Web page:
Get rid of the thermometer, and rely on your instinct. If your baby is bright red, drowning in sweat and distressed then he's too hot. Otherwise he's fine!

NannyLB Tue 06-Aug-13 16:39:22

Thanx everyone for your advice and comments - it really is reassuring to hear and much appreciated! Will keep an eye on baby's temperature as you suggest and maybe banish the angry looking gro egg for now!

OP’s posts: |
LittleBearPad Tue 06-Aug-13 16:43:40

I think mine yellow (ie the correct temperature) for about one night last winter then the bloody thing went blue (too cold). I gave up then.

The sad face is also particularly guilt inducing.

Don't worry OP. it will be ok.

Congratulations on your new baby.

flatmum Tue 06-Aug-13 16:46:18

get rid of the thermometer. It will be fine smile It is th erisk of overheating through being too wrapped up in multiple layers that is associated with SIDS risk (no air circulation) not an ambient temp of 24C. And having a smoker in the house is a far bigger risk.

Please dont stress - I remember being exactly the same with ds1. With ds3 I don't think I ever measured the temp in his room. Just keep him cool sleeping in light clothes, use cellular blankets, it will be fine.

I also got very anxious first time around. Some peopel dont agree but we got a breathing monitor (dual pads) and have used it with all children throughout the time they were in their cot or moses baskets, really helped me stop obsessing over SIDS risk.

Mutley77 Wed 07-Aug-13 05:44:53

I know how you feel. Although all these temp recommendations kind of make it easier in some ways they cause added stress, of course you can t make the weather cooler!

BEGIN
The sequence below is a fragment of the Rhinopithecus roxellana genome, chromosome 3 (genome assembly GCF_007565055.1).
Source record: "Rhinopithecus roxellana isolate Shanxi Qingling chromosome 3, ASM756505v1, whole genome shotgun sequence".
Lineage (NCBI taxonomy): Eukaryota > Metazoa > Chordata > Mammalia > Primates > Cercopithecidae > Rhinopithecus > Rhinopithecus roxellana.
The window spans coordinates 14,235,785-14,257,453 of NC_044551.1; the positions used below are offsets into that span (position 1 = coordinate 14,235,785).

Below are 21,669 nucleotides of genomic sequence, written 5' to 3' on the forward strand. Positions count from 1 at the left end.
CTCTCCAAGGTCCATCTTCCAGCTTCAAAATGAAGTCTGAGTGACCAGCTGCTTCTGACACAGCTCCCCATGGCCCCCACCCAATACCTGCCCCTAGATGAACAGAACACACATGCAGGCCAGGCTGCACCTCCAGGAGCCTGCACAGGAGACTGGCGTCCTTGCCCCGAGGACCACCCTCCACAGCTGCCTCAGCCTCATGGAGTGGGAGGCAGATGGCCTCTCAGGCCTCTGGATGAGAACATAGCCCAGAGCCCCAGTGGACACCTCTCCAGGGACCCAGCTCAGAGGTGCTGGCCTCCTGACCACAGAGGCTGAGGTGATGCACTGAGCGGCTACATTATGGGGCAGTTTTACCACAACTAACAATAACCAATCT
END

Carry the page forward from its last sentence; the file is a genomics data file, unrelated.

Tbh our room was 22 to 24 last night and based on a temp guide I had Dd was in a long sleeve vest and 1 tog grobag. I hope that wasn't too much for her but she didn't seem hot at all.

But going on your instinct is definitely best and if you have a nagging doubt remove a layer, that's what I do and 2 of my dc have been fine with that...

However I
never was brave enough to trust my instinct and put a blanket over a grobag when they had cold hands and arms, although lot of my friends did!

MiaowTheCat Wed 07-Aug-13 08:54:15

Message withdrawn at poster's request.

honeytea Thu 08-Aug-13 15:45:59

I really worried about sids and still do even though ds is over 6 months

We bought a portable air con machine to try and cool our bedroom, without it our bedroom is 26 degrees, with it we can get it down to 22 degrees, we live in a country that has hotter summers than the UK so I was especially worried about the heat.

At 22 degrees I dress ds in just a 1.5 sleepingbag and a nappy, I would say your baby is probably safer in a babygrow than a vest + blanket, I think blankets are a risk as they can cover their faces.